SINGAPORE — Surrounded by sea and almost pancake flat, Singapore is without doubt vulnerable to the rising sea levels many scientists predict global warming will cause.
While topographical maps are considered a military secret here, anyone flying into Singapore can easily see that the island is elevation-challenged. Its highest point is a jungle-clad hill rising 165 meters, or 540 feet, above sea level. Most of the business-end of Singapore - its airport, its business district and, of course, its busy container ports, lie less than two meters above sea level.
Faced with the prospect of a long, slow submersion into the very waters that serve as the lifeblood of this maritime trading hub, Singapore has reached out to the world's greatest experts on the subject of battling back the sea - the Dutch.
"We are already in consultations with Delft in Holland to learn how we can build dikes," said Lee Kuan Yew, the former prime minister, in an interview last Friday.
Delft Hydraulics, a research institute and consulting firm specializing in water management issues in the canalled Dutch city of Delft, is already helping Singapore convert its biggest river and marina into a huge downtown reservoir. Now it is also helping the city-state look into just what it can do to defend its roughly 200-kilometer, or 125-mile, coastline.
"We feel we have strong reasons to be concerned, but no reasons for panic," said Vladan Babovic, director of the Singapore Delft Water Alliance, a $43 million research center opened in February between Delft, the National University of Singapore and the country's water management agency, PUB Singapore. "We will be able to resolve these challenges," he said.
Singapore got a preview of just what havoc rising sea levels could cause back in 1974 when a rare astronomical event caused the tides to rise 3.9 meters, more than double the usual level.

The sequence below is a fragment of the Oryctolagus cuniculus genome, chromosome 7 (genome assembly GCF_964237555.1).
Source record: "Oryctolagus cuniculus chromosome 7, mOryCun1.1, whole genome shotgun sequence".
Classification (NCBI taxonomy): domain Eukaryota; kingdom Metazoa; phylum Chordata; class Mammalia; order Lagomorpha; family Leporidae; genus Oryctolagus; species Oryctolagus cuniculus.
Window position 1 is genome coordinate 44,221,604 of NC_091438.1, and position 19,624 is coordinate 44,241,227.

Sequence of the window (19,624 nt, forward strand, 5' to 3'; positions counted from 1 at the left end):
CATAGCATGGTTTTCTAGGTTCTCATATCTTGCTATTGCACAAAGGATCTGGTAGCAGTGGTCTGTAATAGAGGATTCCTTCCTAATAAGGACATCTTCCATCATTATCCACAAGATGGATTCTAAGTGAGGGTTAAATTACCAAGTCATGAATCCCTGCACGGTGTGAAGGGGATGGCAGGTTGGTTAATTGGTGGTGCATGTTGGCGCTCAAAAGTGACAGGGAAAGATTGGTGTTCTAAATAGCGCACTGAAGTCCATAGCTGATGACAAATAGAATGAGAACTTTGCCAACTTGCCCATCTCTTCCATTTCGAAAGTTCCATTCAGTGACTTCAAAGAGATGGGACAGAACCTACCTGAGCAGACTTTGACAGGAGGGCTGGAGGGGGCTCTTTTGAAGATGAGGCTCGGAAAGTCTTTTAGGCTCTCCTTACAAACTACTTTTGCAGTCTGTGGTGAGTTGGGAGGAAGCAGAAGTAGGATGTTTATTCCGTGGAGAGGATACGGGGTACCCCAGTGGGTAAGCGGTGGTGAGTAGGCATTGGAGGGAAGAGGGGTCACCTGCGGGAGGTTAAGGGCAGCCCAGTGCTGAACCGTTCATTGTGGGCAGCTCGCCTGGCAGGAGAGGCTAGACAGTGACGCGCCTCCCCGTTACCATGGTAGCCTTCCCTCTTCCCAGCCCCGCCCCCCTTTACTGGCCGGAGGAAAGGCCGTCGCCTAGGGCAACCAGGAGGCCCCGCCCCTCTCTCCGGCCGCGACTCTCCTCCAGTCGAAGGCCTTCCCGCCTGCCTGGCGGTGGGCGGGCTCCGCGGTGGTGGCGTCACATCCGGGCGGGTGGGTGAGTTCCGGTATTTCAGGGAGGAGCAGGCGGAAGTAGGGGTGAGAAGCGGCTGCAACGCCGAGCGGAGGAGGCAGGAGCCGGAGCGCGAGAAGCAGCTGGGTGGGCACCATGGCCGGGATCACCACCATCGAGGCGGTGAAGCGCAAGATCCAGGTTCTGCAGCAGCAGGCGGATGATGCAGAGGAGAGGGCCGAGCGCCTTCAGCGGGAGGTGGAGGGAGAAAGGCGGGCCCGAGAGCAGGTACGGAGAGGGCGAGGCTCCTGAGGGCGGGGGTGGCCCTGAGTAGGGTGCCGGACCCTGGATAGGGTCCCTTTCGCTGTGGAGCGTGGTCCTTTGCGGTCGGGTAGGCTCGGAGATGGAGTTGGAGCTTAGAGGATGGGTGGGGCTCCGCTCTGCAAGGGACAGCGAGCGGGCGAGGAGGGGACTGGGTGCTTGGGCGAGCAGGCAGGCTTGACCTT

"It eroded the coast very badly," said Wong Poh Poh, an associate professor specializing in beach geography at the National University of Singapore, who studied the event. Areas along the Singapore River were inundated, as were parts of the airport and a coastal public park built on reclaimed land.
Wong later discovered that during such periods of elevated sea levels, the variations between high and low tide are accentuated, putting the country's reservoirs, many of which lie adjacent to the coast, at risk. Singapore officials later used one of Wong's reports to draw the attention of the United Nations to the problems associated with global warming.
Still, no one is certain just how much of Singapore is vulnerable to the problem. The Singapore Delft Water Alliance and researchers at the national university's Tropical Marine Science Institute began a study into the potential effects of climate change on Singapore (link broken) in March. But the leader of that study, Liong Shie-Yui, said that the group had yet to produce any noteworthy findings.
Assessing the risk is complicated by the fact that no one knows for sure just how much the sea may rise or how fast. Estimates vary from as little as 60 centimeters, or about 24 inches, to as much as 6 meters. And sea levels are not consistent from place to place: atmospheric pressure, wind and currents can cause variations.
Ultimately, Singapore is unlikely to build dikes per se, but rather concrete seawalls, Babovic said. Dikes are technically made of earth. After digging up and quarrying much of its own interior to reclaim new land that has increased Singapore's area by between 15 percent and 20 percent, Singapore now relies on imported landfill and sand for its reclamation efforts and to produce cement for new buildings.
Many scientists believe that dikes are no longer the most environmentally sensitive solution. Wong recommended docks and seawalls back in the early 1990s but now said that more natural structures might work better.
Babovic said that scientists were studying ways to incorporate mangroves and sea grasses into the design of dikes and seawalls to improve their environmental impact and make them look better, too.
"You need more imaginative solutions," said Wong. "What we don't want is to put something there that will constrain future use."
Singapore is mostly prepared for such sea level rises. A 2m rise should not affect Singapore too much and we should have time to raise levels to prevent flooding. Even a 7m rise would be mostly survivable.
Here is photo of a simulation of what a 6m rise in sea level would do to SG. It is not immediately obvious.
Most of Jurong Island, significant parts of Ubin and Tekong and the reclaimed land at Tanah Merah Ferry Terminal would be under the new sea level (that is 6 m higher).
But there are also other incursions by the sea. Some parts of SG are less than 6 m above current sea level and the rise in sea level would mean that they would be below sea level. BUT... whether they are actually flooded will depend on various factors.
If 6 m sea rise seems optimistic to you, here is the map at 20 m sea rise. This is of course a projection, and the data may be a little out of date.
But as you can see, at 20 m there will still be a Singapore. But a lot of it would be flooded.